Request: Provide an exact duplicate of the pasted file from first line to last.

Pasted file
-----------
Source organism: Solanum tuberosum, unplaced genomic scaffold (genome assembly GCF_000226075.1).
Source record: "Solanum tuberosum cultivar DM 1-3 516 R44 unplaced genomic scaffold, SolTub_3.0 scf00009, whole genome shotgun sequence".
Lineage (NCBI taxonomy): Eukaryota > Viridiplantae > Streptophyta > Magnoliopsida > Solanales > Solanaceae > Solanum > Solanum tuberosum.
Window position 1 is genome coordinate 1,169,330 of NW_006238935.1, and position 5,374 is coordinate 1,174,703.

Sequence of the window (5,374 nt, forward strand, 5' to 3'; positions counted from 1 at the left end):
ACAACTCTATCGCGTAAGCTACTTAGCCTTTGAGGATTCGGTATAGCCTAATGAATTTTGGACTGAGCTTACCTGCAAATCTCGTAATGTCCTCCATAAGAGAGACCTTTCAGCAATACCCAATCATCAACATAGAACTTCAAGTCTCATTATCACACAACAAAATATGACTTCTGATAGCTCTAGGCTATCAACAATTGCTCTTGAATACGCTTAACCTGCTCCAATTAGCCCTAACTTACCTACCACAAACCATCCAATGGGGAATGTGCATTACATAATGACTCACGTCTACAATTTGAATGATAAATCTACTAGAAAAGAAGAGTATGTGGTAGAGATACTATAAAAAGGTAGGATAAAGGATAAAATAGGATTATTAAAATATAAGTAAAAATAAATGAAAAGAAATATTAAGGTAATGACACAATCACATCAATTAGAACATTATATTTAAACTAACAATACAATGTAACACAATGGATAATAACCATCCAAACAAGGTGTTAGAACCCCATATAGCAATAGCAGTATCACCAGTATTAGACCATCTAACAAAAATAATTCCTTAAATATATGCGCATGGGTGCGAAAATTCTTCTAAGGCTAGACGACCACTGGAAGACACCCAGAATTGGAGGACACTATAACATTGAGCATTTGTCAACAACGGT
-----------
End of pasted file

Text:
Source organism: Solanum tuberosum, unplaced genomic scaffold (genome assembly GCF_000226075.1).
Source record: "Solanum tuberosum cultivar DM 1-3 516 R44 unplaced genomic scaffold, SolTub_3.0 scf00009, whole genome shotgun sequence".
Lineage (NCBI taxonomy): Eukaryota > Viridiplantae > Streptophyta > Magnoliopsida > Solanales > Solanaceae > Solanum > Solanum tuberosum.
Window position 1 is genome coordinate 1,169,330 of NW_006238935.1, and position 5,374 is coordinate 1,174,703.

Sequence of the window (5,374 nt, forward strand, 5' to 3'; positions counted from 1 at the left end):
ACAACTCTATCGCGTAAGCTACTTAGCCTTTGAGGATTCGGTATAGCCTAATGAATTTTGGACTGAGCTTACCTGCAAATCTCGTAATGTCCTCCATAAGAGAGACCTTTCAGCAATACCCAATCATCAACATAGAACTTCAAGTCTCATTATCACACAACAAAATATGACTTCTGATAGCTCTAGGCTATCAACAATTGCTCTTGAATACGCTTAACCTGCTCCAATTAGCCCTAACTTACCTACCACAAACCATCCAATGGGGAATGTGCATTACATAATGACTCACGTCTACAATTTGAATGATAAATCTACTAGAAAAGAAGAGTATGTGGTAGAGATACTATAAAAAGGTAGGATAAAGGATAAAATAGGATTATTAAAATATAAGTAAAAATAAATGAAAAGAAATATTAAGGTAATGACACAATCACATCAATTAGAACATTATATTTAAACTAACAATACAATGTAACACAATGGATAATAACCATCCAAACAAGGTGTTAGAACCCCATATAGCAATAGCAGTATCACCAGTATTAGACCATCTAACAAAAATAATTCCTTAAATATATGCGCATGGGTGCGAAAATTCTTCTAAGGCTAGACGACCACTGGAAGACACCCAGAATTGGAGGACACTATAACATTGAGCATTTGTCAACAACGGT